The Wall Street Journal reported that on Wednesday, a records search done in the entire United States turned up no references to any man by the name Sam Bacile.

Israel also reports that there is no Israeli citizen with that name.

Tuesday night, a man saying he was Sam Bacile, identifying himself as a 52 year-old real-estate developer in California, said he had made the film in a telephone interview with The Wall Street Journal. He identified himself as an Israeli-American backed by Jewish donors. The cell phone number used in that call has been traced to a man by the name of Nakoula Basseley Nakoula, who identified himself as an Egyptian Coptic Christian who was concerned about the treated of the Copts by the Muslims. When located, Nakoula said he managed the company that produced the film. He later admitted to making the film and that the name and identity of "Sam Bacile" was a hoax.

As for the trailer itself, there is reason to doubt that it is part of a larger film. Judging from the shoddy quality of the film, it appears nowhere near the claimed $5 million budget.

The trailer was uploaded to YouTube in July. However, it wasn’t until September 6, when it was promoted by Morris Sadek, an Egyptian-American Coptic activist living in the Washington, D.C., area, that it received any attention when Sadek sent an email to journalists around the world promoting a Sept. 11 event held by the Rev. Terry Jones. Jones is famous for burning the Quran. In the email, Sadek linked to the trailer.

The trailer was then translated by Egyptian journalists into Arabic and broadcast in Egypt.

Response by Islamists government to the attacks has been shocking to U.S. officials. Egyptian President Mohammed Morsi refrained from condemning the attacks. Rather he condemned the video while “affirming” his commitment to protect foreign diplomatic missions in Egypt.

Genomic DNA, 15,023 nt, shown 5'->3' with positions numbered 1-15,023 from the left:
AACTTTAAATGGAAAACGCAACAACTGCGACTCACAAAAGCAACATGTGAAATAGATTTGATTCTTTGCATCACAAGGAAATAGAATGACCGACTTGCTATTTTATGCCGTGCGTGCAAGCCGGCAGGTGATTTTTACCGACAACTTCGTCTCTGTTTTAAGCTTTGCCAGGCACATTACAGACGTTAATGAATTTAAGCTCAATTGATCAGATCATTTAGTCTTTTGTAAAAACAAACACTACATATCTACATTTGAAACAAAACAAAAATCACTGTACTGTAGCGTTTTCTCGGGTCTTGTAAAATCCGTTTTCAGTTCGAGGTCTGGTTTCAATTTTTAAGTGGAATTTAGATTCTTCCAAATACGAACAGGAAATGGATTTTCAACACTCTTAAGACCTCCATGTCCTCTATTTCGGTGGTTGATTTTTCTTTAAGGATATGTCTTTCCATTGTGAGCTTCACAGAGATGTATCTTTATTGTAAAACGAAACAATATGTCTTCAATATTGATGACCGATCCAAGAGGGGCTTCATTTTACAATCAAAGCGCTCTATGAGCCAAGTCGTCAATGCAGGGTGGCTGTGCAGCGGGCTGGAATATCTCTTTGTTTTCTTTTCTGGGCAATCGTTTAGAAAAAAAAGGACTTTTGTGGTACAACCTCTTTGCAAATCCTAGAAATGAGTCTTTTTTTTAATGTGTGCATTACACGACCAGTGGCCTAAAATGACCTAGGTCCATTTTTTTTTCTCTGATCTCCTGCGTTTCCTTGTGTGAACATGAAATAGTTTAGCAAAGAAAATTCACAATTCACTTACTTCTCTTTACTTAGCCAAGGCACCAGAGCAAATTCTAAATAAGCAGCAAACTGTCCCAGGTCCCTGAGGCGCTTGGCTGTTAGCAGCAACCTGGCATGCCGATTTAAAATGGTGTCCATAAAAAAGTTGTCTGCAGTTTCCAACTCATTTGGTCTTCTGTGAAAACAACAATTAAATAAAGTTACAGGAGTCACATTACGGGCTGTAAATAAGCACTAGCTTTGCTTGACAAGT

His remarks angered U.S. Congressmen who note that America is currently in the process of forgiving $1 billion in Egyptian debts. In addition, America’s annual $1.3 billion aid package has also been approved. Some have suggested suspending that aid as well as security cooperation.

The secretary-general of the Morsi-affiliated Muslim Brotherhood, Mahmoud Hussein, also refrained from condemning the attacks. Rather, he called on Egyptians to hold peaceful protests against the film after the traditional Friday prayers.

However, senior officials in the Obama administration said the aid would continue and that it was in the long-term interest of the United States to provide assistance to “emerging governments.”

"We are as committed today as we have ever been to a free and stable Libya," a senior U.S. official was quoted as saying. "We are going to continue to help them get the future that they deserve."

Afghanistan’s President Hamid Karzai also refrained from condemning the attacks or calling for restraint but made a point of condemning the video.

Meanwhile, YouTube has decided to block the video in Libya as well as Egypt, which is said to be the most popular location of the video’s viewers.

CNN reports that the U.S. has dispatched two Navy destroyers, dozens of Marines, federal investigators and intelligence assets to Libya to protect Americans and help hunt for the perpetrators of the attacks.

Secretary of State Hillary Clinton blamed a “small, savage group” for the attacks but maintained that the U.S. "mission in Libya is noble and necessary … and will continue."

The last American ambassador killed by hostile forces was in 1979, when the U.S. ambassador to Afghanistan was murdered in Kabul.

The attack on the U.S. consulate in Libya was the second this year.